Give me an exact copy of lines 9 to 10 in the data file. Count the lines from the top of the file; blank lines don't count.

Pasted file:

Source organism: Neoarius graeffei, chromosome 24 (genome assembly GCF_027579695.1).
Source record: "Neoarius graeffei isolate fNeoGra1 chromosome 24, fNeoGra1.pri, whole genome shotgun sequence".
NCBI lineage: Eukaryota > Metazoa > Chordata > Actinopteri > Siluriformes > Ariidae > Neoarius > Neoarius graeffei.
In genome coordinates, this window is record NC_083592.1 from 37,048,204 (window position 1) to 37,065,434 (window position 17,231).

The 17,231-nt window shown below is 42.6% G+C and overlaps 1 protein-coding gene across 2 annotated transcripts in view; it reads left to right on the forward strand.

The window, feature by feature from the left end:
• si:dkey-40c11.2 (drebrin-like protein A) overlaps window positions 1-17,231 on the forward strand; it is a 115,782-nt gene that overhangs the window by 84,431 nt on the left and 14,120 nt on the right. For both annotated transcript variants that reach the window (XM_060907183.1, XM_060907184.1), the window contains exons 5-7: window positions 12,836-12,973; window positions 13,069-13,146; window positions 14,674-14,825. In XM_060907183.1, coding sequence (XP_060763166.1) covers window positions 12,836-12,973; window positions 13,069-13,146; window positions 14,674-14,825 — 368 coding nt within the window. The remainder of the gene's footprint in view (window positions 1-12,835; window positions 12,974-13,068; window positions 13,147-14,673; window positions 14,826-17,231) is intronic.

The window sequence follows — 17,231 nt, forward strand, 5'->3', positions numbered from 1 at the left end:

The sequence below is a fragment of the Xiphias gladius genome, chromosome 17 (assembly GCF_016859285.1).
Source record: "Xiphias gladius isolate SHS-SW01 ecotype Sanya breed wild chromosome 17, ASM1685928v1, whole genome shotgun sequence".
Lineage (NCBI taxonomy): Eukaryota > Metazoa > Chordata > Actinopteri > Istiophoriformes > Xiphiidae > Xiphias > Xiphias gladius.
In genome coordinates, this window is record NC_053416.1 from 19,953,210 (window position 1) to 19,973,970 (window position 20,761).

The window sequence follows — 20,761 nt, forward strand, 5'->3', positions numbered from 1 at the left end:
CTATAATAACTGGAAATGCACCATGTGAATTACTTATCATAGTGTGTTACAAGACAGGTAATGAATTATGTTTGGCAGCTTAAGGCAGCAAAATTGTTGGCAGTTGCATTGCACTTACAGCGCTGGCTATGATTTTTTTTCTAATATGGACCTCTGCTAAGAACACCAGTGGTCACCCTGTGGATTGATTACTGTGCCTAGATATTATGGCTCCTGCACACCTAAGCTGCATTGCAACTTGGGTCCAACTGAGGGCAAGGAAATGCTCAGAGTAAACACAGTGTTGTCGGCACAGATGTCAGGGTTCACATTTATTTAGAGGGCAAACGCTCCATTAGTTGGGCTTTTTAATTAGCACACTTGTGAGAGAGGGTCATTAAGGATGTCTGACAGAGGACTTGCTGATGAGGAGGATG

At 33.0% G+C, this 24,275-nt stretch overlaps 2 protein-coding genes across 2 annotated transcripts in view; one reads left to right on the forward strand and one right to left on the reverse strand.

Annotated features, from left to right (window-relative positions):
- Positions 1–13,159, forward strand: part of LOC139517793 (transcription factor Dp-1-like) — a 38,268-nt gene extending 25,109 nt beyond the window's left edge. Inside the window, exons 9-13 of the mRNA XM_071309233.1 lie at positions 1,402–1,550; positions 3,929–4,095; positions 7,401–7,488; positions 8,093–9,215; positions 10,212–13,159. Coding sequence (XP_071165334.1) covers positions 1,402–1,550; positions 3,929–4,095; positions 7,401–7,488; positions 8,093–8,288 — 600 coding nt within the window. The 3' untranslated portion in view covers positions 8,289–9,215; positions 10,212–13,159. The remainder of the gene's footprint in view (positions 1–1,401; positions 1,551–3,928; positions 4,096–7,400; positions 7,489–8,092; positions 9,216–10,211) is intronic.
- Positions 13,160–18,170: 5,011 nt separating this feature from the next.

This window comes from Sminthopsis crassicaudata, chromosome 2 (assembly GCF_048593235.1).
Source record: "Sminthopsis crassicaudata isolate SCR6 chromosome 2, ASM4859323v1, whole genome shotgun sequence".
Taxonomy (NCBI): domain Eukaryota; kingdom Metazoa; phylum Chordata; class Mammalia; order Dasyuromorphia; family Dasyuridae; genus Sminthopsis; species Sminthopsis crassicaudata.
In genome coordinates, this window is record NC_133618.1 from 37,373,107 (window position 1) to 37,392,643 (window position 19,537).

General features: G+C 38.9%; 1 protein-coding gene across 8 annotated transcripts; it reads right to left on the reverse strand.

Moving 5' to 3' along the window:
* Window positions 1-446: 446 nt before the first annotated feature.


The sequence below is a fragment of the Xiphias gladius genome, chromosome 17 (assembly GCF_016859285.1).
Source record: "Xiphias gladius isolate SHS-SW01 ecotype Sanya breed wild chromosome 17, ASM1685928v1, whole genome shotgun sequence".